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Criminal & traffic law

Search powers: When the police can search you, your home or your things

Searching you personally

The police can legally search you if:

  • you agree to being searched, so long as they’re searching for something they legally have the power to search for, or
  • have a specific search power under an Act, or
  • they arrest you.

Search and Surveillance Act 2012, s 124

The police can search you if you give them permission to search you.

The police can’t do an internal search (or “cavity” search), with or without your consent, except for searching inside your mouth (with your consent). Only a doctor can do a cavity search, and only under the strict conditions set out in drug laws (the Misuse of Drugs Act).

Searching you under statutory authority (a power in an Act)

Search and Surveillance Act 2012, ss 18, 22, 27

The police have the power to search you, with or without a search warrant, if they have reasonable grounds to believe that:

  • you have illegal drugs on you, or
  • you’re carrying firearms or offensive weapons.

Searching you after you’ve been arrested

Search and Surveillance Act 2012, ss 21, 85, 88, 125

When the police have arrested you, they have the power to do a rub-down search (“frisk” you). This involves the police officer running or patting their hands over your body, outside or inside your clothing but not inside your underwear. The officer can put their hand into your pockets and require you to lift or rub your hair, and to show them the palms of your hands, the soles of your feet, or inside your mouth.

However, the police can carry out a more thorough search if they have reasonable grounds to believe that you’re carrying, or have on you, evidence relevant to the offence for which you’ve been arrested, or something that could be used to harm any person or to help you escape.

The police also have a separate power to search, by force if necessary, any person taken into custody – that is, when you’re being held at a police station or in a police vehicle or in any place being used for police purposes. This is a thorough search and is usually carried out in the police station.

These searches all have to be done in a reasonable way, and you must be provided with reasonable privacy.

New Zealand Bill of Rights Act 1990, s 23

If the police are going to search you under a power granted by an Act, the police officer must first caution you, which means telling you that:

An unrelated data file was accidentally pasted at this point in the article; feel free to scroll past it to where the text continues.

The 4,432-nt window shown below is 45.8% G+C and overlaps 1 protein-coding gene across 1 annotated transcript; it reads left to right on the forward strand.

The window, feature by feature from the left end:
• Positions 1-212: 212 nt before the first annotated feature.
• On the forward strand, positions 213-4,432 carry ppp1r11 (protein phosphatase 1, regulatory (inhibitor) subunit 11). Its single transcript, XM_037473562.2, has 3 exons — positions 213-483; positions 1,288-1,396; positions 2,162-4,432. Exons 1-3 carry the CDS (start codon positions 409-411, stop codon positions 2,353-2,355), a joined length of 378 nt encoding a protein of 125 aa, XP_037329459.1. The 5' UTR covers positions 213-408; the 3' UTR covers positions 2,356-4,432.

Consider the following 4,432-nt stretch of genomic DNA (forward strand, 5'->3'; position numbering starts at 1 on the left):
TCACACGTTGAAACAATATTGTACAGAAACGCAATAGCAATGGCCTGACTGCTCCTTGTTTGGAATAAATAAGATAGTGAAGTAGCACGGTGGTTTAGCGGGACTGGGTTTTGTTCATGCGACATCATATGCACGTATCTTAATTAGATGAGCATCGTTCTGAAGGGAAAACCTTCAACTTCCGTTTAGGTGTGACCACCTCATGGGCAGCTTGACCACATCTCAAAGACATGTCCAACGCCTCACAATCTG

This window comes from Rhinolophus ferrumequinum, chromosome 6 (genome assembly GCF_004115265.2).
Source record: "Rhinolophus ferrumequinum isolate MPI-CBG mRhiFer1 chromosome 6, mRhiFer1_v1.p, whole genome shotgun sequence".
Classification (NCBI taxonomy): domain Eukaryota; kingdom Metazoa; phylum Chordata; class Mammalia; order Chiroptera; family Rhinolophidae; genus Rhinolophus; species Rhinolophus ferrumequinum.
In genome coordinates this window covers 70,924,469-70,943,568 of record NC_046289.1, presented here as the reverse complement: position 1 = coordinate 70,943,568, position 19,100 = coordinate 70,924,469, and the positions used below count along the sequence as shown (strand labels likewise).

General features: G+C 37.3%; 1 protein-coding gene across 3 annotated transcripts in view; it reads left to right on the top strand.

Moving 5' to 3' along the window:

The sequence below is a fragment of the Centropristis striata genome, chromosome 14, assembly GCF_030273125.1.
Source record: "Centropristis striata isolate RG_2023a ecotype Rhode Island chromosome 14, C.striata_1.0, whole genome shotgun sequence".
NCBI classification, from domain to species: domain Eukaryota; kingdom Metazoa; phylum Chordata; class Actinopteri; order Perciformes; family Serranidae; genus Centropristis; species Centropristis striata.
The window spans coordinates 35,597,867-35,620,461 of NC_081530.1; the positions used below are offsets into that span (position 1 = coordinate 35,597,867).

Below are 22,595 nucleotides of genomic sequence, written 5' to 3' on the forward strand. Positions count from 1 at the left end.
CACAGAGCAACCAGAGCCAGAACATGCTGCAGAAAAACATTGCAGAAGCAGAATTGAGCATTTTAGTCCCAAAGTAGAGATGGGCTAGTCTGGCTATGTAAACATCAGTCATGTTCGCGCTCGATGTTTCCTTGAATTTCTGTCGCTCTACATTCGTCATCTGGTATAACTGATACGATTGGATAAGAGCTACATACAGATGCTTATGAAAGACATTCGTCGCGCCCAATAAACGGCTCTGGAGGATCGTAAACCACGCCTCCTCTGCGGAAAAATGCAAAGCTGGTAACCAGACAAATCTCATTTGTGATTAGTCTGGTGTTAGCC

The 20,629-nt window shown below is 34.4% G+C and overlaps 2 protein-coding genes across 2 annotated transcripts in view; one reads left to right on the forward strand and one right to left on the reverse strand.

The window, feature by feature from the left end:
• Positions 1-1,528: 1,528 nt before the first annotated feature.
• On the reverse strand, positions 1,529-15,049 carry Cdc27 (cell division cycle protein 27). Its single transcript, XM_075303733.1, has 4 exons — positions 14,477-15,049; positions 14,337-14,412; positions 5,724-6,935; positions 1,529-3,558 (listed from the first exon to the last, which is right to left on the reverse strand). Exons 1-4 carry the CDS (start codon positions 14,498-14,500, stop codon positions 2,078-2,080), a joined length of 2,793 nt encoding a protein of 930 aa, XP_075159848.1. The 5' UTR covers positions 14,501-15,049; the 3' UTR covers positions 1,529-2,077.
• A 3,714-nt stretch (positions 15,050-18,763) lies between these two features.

• you have the right to stay silent
  • you have the right to talk to a lawyer in private without delay, and that you can get free legal advice from a lawyer under the Police Detention Legal Assistance Scheme
  • anything you say can be noted down and used in evidence against you in court.

The police officer must also:

  • identify themselves to you and, if not in uniform, produce ID
  • tell you you’re going to be searched, and why
  • tell you the particular statutory power the search is being carried out under, including the name and section number of the relevant Act
  • tell you about your rights under the New Zealand Bill of Rights Act 1990.

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Police powers

Where to go for more support

Community Law

Your local Community Law Centre can provide you with free initial legal advice.

Find your local Community Law Centre online: www.communitylaw.org.nz/our-law-centres

YouthLaw Aotearoa

YouthLaw provides free legal advice for young people throughout New Zealand. Their website provides great information for young people about the law.

Website: www.youthlaw.co.nz
Email: nzyouthlaw@gmail.com
Phone: 0800 UTHLAW (0800 884 529)

New Zealand Law Society

The Law Society has helpful information on your rights when dealing with the police.

Website: www.lawsociety.org.nz/for-the-public/common-legal-issues/you-and-the-police

Independent Police Conduct Authority

The Independent Police Conduct Authority website has information about how the Authority receives and investigates complaints about the Police.

Website: www.ipca.govt.nz
Email: info@ipca.govt.nz
Phone: 0800 503 728

To make a complaint online: complaints.ipca.govt.nz/195

Police Detention Legal Assistance (PDLA)

Under the PDLA scheme, you can talk to a lawyer for free if you’ve been arrested. The service is provided for free, 24/7.

Email: legalaidprovider@justice.govt.nz
Phone: 04 918 8800

For more information: www.justice.govt.nz/about/lawyers-and-service-providers/legal-aid-lawyers/pdla

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